“When trying to illuminate the possible biological origins of transgenderism, Ms. Nutt explains that genital formation and sexual differentiation of the brain are distinct processes that may not always correspond,” a New York Times review details. “When theorizing about this particular, beguiling case—transgenderism in one of two identical twins—she notes that even a fetus’s position in the womb can affect its hormone intake.”
The New Jim Crow by Michelle Alexander breaks down the relationship between mass incarceration of black Americans and Jim Crow laws. Alexander is currently a visiting professor of Social Justice at Union Theological Seminary.
“[Alexander] wrote this book for liberals like her to alert them that this system—in which people are being targeted, criminalized, stereotyped to support popular complacent consent for criminalization, incarcerated, and then denied full citizenship upon release—is a legacy to the racial caste system that was Jim Crow,” according to The New Orleans Review.
Alexander’s book has been assigned by two schools this summer, including the University of Missouri Law School, which describes the book as “controversial and provocative, arguing that the war on drugs and unequal enforcement of criminal laws have legalized old forms of discrimination regarding employment, housing, voting rights, educational opportunities, and other public benefits.”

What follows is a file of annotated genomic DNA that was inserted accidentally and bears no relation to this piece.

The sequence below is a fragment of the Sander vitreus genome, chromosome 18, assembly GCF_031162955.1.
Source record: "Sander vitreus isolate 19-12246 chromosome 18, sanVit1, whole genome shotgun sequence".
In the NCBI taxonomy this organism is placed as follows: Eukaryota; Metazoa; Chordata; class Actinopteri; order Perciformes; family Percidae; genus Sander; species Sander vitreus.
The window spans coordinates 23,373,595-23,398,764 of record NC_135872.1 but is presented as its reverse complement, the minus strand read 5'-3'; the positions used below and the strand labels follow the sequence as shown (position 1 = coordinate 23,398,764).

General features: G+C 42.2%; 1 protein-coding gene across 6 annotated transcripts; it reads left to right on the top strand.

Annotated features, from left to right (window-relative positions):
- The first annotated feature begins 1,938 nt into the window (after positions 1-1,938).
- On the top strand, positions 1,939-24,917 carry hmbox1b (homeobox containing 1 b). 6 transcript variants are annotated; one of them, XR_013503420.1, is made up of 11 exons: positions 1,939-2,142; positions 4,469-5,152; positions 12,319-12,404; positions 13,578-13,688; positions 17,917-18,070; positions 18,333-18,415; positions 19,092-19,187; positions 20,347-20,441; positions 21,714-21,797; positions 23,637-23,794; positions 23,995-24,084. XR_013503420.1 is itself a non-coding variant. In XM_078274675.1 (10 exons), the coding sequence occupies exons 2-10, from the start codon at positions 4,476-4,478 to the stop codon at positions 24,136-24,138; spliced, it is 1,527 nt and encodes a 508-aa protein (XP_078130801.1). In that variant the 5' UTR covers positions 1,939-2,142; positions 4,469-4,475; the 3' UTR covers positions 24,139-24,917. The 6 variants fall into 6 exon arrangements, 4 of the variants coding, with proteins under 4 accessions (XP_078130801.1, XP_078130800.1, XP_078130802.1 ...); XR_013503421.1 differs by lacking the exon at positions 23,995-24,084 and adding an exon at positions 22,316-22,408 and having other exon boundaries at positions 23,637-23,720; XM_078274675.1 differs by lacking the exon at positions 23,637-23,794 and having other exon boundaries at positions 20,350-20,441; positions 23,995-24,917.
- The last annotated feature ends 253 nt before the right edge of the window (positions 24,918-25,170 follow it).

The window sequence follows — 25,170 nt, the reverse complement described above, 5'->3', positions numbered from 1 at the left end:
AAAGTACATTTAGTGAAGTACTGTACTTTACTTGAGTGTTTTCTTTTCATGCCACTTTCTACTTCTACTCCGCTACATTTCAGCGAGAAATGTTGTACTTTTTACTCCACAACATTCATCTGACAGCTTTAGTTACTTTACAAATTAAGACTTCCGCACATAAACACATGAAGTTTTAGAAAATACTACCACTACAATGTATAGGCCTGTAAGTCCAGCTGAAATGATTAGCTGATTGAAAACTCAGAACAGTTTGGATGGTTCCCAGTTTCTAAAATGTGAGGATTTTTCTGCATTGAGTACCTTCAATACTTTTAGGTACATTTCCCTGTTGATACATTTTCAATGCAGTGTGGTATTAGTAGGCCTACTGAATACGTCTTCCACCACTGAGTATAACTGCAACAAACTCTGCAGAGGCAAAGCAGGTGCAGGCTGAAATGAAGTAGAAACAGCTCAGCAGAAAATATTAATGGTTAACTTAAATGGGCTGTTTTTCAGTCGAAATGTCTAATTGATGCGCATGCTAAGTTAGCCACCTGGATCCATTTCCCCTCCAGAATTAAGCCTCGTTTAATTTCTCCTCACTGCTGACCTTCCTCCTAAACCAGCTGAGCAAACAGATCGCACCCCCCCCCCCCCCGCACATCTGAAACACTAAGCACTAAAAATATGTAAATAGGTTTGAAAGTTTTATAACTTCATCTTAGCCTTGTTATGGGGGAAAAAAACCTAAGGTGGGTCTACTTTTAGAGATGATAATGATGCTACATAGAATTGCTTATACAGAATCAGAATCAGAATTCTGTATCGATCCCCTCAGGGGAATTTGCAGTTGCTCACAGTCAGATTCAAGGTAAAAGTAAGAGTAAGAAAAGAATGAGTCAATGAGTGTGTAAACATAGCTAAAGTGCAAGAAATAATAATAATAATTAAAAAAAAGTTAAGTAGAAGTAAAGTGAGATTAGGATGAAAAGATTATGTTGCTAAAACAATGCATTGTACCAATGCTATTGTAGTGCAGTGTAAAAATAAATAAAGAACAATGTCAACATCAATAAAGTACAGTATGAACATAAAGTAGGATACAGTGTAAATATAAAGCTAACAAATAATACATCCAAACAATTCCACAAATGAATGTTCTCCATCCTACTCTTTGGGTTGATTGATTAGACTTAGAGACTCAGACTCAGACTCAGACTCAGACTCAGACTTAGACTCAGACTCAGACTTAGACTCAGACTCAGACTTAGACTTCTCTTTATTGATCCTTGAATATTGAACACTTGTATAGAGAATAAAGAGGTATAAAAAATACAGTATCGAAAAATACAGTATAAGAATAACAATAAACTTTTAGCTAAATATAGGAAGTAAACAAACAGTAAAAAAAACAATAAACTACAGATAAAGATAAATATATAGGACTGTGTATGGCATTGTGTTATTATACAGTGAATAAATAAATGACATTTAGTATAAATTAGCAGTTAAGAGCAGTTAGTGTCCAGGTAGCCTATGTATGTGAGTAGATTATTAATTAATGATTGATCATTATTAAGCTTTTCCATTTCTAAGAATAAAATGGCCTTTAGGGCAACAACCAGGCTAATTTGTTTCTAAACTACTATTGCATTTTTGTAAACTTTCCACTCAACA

The most commonly assigned book this year is Between the World and Me, by Ta-Nehisi Coates, which explores a black father’s advice to his young son regarding race and living as a black man in modern America. The book explores different periods of American history in which race played a key factor, such as the American Civil War, the development of historically black colleges, and modern Chicago.
“Americans have built an empire on the idea of ‘race,’ a falsehood that damages us all but falls most heavily on the bodies of black women and men—bodies exploited through slavery and segregation, and, today, threatened, locked up, and murdered out of all proportion,” according to Coates’ publisher, Penguin Random House.
The book asks several questions, such as “What is it like to inhabit a black body and find a way to live within it? And how can we all honestly reckon with this fraught history and free ourselves from its burden?”
Topping the list, Between the World and Me has been chosen for the summer reading by eight colleges this summer, including the University of Vermont, Pacific College, Augustana University, and Westfield State University.
“Coates’s book offers a timely exploration of both the lived experience of race and the structural consequences of racism, weaving together individual experiences and broad insights,” the University of Vermont explains. “As such, the book models critical inquiry, offering students and all of us at UVM an example of what it means to pursue ideas and their consequences, drawing on multiple disciplinary perspectives.”